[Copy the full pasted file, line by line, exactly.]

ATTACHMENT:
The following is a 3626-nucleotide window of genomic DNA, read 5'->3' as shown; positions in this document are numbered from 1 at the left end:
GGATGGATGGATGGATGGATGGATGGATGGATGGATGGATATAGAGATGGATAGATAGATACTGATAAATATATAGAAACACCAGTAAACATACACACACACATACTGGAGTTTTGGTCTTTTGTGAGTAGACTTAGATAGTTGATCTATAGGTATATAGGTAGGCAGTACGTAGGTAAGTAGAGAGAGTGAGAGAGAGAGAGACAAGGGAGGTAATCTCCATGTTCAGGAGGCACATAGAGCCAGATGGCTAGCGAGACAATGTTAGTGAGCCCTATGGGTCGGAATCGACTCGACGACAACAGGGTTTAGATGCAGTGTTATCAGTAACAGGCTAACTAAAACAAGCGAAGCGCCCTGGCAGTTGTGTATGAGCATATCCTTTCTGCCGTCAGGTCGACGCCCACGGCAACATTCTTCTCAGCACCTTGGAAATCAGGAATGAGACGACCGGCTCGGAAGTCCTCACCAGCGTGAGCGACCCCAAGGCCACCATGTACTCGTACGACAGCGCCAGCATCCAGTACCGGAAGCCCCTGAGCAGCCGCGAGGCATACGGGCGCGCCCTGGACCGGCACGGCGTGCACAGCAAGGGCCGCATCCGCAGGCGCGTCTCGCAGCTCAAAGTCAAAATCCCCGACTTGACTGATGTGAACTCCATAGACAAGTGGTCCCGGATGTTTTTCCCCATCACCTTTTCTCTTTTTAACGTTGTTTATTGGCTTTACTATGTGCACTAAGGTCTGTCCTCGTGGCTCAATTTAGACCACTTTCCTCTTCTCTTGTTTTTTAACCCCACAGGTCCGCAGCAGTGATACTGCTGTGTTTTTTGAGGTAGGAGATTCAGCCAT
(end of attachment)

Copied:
The following is a 3626-nucleotide window of genomic DNA, read 5'->3' as shown; positions in this document are numbered from 1 at the left end:
GGATGGATGGATGGATGGATGGATGGATGGATGGATGGATATAGAGATGGATAGATAGATACTGATAAATATATAGAAACACCAGTAAACATACACACACACATACTGGAGTTTTGGTCTTTTGTGAGTAGACTTAGATAGTTGATCTATAGGTATATAGGTAGGCAGTACGTAGGTAAGTAGAGAGAGTGAGAGAGAGAGAGACAAGGGAGGTAATCTCCATGTTCAGGAGGCACATAGAGCCAGATGGCTAGCGAGACAATGTTAGTGAGCCCTATGGGTCGGAATCGACTCGACGACAACAGGGTTTAGATGCAGTGTTATCAGTAACAGGCTAACTAAAACAAGCGAAGCGCCCTGGCAGTTGTGTATGAGCATATCCTTTCTGCCGTCAGGTCGACGCCCACGGCAACATTCTTCTCAGCACCTTGGAAATCAGGAATGAGACGACCGGCTCGGAAGTCCTCACCAGCGTGAGCGACCCCAAGGCCACCATGTACTCGTACGACAGCGCCAGCATCCAGTACCGGAAGCCCCTGAGCAGCCGCGAGGCATACGGGCGCGCCCTGGACCGGCACGGCGTGCACAGCAAGGGCCGCATCCGCAGGCGCGTCTCGCAGCTCAAAGTCAAAATCCCCGACTTGACTGATGTGAACTCCATAGACAAGTGGTCCCGGATGTTTTTCCCCATCACCTTTTCTCTTTTTAACGTTGTTTATTGGCTTTACTATGTGCACTAAGGTCTGTCCTCGTGGCTCAATTTAGACCACTTTCCTCTTCTCTTGTTTTTTAACCCCACAGGTCCGCAGCAGTGATACTGCTGTGTTTTTTGAGGTAGGAGATTCAGCCAT